News that IBM is furloughing its U.S. hardware staff for a week in late August has not been sitting well with IBM channel partners that see it as part of a larger gloomy trend for Big Blue's hardware business. But most say, despite a spate of bad hardware-related IBM news, they stand behind the company and think it's headed in the right direction -- the cloud.
This week IBM said it was furloughing its hardware Systems and Technology Group as a cost cutting-measure to help bring the software, services and systems giant back to a profitable business model. The news comes on the heels of a trifecta of bad IBM news that included: IBM's x86 server business is falling, it reportedly laid off 1,700 employees earlier this summer, and it has been rumored that IBM has been shopping around its server business.
"IBM is battling to stay on track, but its hardware business keeps dragging it down," said Patrick Moorhead, principal research analyst at Moor Insights & Strategies. He said IBM is struggling to step up its offerings to deliver services for data centers and wean itself from selling hardware -- namely x86 servers.
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That's something Steve Giondomenica, president of Chouinard & Myhre, a San Francisco-based IBM partner knows firsthand. "Many of our clients want to move to the cloud," Giondomenica said. "And in some cases, they have stated if they can avoid buying new hardware all together, that's their preference," Giondomenica said.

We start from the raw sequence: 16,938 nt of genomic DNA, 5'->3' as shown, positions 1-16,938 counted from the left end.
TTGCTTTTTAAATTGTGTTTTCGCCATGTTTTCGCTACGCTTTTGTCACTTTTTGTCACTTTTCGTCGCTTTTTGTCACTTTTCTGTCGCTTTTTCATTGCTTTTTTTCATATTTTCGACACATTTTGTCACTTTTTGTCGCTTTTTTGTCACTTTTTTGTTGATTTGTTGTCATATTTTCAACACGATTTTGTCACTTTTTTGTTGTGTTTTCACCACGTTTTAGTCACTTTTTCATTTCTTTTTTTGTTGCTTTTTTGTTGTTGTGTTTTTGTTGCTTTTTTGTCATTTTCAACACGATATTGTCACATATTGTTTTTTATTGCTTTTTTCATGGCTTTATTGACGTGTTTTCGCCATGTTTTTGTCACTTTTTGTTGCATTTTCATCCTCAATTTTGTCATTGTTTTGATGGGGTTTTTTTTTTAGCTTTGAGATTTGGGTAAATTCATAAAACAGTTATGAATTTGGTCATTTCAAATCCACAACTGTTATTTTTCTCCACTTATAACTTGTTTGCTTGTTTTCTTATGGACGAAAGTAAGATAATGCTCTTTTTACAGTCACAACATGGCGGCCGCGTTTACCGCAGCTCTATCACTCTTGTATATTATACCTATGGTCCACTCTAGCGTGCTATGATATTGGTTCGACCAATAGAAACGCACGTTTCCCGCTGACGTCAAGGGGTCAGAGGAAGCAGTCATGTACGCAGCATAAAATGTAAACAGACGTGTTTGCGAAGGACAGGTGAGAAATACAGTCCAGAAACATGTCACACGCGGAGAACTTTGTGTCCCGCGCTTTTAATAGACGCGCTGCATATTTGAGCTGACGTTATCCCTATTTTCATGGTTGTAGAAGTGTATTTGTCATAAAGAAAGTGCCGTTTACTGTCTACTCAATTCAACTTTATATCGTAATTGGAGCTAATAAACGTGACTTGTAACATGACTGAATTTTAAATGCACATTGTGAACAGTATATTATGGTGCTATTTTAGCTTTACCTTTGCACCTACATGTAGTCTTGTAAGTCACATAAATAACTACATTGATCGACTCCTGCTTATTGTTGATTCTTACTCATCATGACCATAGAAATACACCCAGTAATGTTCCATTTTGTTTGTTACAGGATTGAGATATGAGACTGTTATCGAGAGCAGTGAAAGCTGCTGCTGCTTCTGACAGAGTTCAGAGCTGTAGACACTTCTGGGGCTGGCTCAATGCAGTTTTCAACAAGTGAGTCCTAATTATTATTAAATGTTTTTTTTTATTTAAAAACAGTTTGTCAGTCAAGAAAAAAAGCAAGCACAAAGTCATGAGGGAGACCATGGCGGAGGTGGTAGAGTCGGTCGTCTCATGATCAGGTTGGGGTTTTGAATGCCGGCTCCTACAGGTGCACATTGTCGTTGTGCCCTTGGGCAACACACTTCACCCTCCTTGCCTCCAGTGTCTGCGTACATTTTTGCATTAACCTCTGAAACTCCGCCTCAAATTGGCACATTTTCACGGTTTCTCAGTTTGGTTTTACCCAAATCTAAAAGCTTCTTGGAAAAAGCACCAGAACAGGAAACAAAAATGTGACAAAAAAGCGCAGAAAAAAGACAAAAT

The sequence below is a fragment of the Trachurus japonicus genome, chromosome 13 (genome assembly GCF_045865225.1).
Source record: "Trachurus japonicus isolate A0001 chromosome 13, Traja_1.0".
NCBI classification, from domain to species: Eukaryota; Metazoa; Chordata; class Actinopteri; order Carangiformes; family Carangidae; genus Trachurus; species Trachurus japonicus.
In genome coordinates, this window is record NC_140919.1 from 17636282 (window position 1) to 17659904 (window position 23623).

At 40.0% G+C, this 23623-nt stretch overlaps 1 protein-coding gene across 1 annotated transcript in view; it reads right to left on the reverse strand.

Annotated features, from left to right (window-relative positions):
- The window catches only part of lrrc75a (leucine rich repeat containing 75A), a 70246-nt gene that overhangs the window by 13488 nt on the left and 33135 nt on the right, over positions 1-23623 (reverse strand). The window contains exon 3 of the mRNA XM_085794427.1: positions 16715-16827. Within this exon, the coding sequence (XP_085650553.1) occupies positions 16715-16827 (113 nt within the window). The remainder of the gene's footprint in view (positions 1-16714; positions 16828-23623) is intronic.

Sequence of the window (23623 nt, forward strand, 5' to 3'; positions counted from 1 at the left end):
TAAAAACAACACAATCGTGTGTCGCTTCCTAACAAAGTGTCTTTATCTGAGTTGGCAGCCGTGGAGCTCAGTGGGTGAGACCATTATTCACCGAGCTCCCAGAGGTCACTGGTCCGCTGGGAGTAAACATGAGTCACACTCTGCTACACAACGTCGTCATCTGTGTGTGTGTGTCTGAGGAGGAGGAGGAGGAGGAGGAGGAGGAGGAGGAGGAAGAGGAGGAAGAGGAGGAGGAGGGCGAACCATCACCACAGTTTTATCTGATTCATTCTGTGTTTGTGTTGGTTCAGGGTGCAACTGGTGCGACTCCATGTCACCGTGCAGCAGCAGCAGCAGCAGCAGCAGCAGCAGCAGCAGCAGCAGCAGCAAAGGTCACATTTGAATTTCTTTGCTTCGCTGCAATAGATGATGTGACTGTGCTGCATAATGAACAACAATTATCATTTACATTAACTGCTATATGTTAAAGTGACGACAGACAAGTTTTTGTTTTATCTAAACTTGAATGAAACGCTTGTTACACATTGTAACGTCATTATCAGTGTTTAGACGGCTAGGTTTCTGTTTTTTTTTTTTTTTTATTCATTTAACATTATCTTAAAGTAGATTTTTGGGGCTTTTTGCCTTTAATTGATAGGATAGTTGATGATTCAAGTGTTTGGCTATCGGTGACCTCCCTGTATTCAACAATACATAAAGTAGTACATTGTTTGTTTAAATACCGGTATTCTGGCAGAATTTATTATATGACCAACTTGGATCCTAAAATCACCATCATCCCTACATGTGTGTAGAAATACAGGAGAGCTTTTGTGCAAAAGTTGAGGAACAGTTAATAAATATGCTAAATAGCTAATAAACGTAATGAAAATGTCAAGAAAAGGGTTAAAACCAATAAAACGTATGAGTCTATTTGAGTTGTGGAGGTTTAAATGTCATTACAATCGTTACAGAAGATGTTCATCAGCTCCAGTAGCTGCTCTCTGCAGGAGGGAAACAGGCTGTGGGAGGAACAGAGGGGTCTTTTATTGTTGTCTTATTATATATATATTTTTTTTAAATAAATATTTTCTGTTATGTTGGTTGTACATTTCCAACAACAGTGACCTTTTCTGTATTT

For years, IBM has repeated the mantra that it's ready to move away from delivering physical processing and storage equipment and instead move to delivering cloud software and services offerings -- a challenge every other tech titan is struggling with.
Tom Hughes, director of alliances for the Technology Solutions Group of Ciber, a Colorado Springs, Colo-based IBM partner, said his customers may not be sprinting to the cloud, but more are consolidating servers onto more powerful platforms rather than just buying new ones. "Bringing both hardware and software [together] as one solution has never been more important to IBM's growth," Hughes said.
"Everyone is challenged by the same market," said Bill Gleich, president of Jeskell Systems, a Laurel, Md.-based IBM partner. He said VARs like him feel it, just as IBM does on a macro level. "Server commoditization puts the pressure on us to deliver managed services, not just bigger boxes," Gleich said.
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